- Twenty percent of symptomatic presentations are a result of an acute
- Eighty percent of symptomatic presentations are exacerbations or
manifestations of chronic disease
- Other Problems to be Considered:
- Perianal abscess arising from the posterior midline crypt
- Simple carbuncle or furuncle
- Pediatric: Coccygeal sinus (congenital skin adherence to the coccyx)
- Asymptomatic pilonidal cysts require only observation and instruction
about local hygiene.
- Regarding acute pilonidal abscess, the consensus for conservative
outpatient treatment of symptomatic pilonidal disease is growing.
- Conservative management includes incision and drainage of the abscess or
sinus, packing, surgical follow-up, and improved hygiene. This approach
leads to good results and low recurrence rates.
- After the skin is infiltrated with local anesthetic, an adequate
incision is made, lateral to the midline, and care should be taken to search
for all sinus openings.
- The contents, including hair and granulations, are evacuated, and then
area is irrigated with copious amounts of fluid.
- Hemostasis is achieved with pressure and packing.
- Antibiotics are not necessary in most cases and should never be the
primary mode of treatment. Antibiotic treatment may supplement incision and
drainage in the infrequent case with cellulitis.
- Acute exacerbations of chronic or recurrent disease can be managed in the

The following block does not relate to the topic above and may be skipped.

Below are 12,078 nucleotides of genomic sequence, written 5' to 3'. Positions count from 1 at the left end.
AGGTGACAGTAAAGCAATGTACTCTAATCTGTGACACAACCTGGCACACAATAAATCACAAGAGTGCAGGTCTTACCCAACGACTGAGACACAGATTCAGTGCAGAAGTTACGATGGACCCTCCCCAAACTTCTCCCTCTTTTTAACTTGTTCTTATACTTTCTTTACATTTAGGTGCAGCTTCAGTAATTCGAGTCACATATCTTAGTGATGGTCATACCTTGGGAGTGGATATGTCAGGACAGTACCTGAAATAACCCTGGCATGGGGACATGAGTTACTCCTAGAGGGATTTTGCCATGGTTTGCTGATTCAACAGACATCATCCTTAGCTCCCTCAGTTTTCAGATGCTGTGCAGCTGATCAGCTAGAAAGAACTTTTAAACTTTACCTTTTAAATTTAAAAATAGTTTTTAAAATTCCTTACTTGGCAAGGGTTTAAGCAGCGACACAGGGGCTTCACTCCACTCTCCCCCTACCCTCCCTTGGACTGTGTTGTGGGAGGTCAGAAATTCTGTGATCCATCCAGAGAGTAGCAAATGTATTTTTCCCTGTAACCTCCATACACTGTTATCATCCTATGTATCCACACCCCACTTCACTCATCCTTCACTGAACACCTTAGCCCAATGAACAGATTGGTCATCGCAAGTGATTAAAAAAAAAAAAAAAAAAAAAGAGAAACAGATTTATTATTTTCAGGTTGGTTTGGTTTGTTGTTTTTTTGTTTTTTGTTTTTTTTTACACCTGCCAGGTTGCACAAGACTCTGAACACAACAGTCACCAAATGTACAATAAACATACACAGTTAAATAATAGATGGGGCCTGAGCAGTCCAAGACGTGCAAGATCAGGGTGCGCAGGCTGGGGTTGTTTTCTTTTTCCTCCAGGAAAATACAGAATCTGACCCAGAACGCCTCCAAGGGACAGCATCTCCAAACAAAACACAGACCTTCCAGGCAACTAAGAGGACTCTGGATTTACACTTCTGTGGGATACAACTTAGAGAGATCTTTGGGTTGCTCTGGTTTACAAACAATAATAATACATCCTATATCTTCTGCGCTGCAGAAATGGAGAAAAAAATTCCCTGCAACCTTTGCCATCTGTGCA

ED, as described above. Patients with other presentations should be referred
for surgical treatment. Surgical treatment for recurrent disease includes the
use of advancing flaps, rotational flaps, excision with "marsupialization,"
grafting, and z-plasty. Preparation for such treatment may include the
- Premedication with short-acting benzodiazepine or narcotic (optional).
- The patient is placed on his or her abdomen.
- Adequate exposure is achieved by applying tape to hold the buttocks
apart and by appropriately lighting the natal cleft.
- The skin is prepared with Betadine.
- The area from the anus to the presacrum is shaved carefully.
- Consultations: Consultation with the surgeon in the ED is not necessary
unless another disease process, such as a perianal abscess, anal fistula, or
osteomyelitis, is suspected.
- (Note: wound vacuum? -JS-)
Further Outpatient Care
- Forty percent of patients return with recurrence of the disease after
primary treatment. The high recurrence rate is one of the reasons that
definitive management continues to be the subject of debate. Conservative
excision of midline pits after initial drainage has been proven to decrease
- All patients should be discharged from the ED with surgical referrals 1
week after the initial visit. The week allows for the resolution of
inflammation and simpler outpatient treatment. Premature skin bridging also
has been implicated in sustaining disease.
- Local hygiene, with daily packing and weekly shaving, have been shown to
decrease recurrence rates. The primary physician or surgeon can check weekly
to ensure appropriate technique.
- Maintenance shaving can be monthly after healing is completed.
Prognosis: The prognosis is excellent with appropriate treatment.
E-medicine.com, Update 12/04
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approach. Arch Surg 1994 Sep; 129(9): 914-7; discussion 917-9